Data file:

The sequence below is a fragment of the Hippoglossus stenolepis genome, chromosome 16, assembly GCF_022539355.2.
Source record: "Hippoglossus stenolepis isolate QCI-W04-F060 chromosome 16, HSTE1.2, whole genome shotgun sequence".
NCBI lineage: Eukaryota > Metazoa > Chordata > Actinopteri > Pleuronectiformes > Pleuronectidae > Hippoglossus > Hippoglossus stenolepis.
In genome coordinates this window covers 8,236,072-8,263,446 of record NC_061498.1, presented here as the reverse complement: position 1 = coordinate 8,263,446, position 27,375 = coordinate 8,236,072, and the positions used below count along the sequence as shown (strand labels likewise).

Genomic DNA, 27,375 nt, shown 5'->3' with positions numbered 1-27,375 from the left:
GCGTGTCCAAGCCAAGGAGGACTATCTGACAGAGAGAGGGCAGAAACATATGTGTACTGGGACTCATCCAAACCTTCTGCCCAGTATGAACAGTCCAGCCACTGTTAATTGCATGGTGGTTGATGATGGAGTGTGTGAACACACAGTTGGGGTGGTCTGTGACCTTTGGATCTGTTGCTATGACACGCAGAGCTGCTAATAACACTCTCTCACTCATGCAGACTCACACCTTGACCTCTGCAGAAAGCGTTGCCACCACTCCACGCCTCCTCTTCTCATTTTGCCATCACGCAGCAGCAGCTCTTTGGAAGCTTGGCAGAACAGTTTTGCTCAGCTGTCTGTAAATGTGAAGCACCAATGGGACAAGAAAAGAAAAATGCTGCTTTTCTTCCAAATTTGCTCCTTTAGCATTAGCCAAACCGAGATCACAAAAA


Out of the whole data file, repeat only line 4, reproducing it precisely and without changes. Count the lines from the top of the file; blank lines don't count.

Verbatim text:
In genome coordinates this window covers 8,236,072-8,263,446 of record NC_061498.1, presented here as the reverse complement: position 1 = coordinate 8,263,446, position 27,375 = coordinate 8,236,072, and the positions used below count along the sequence as shown (strand labels likewise).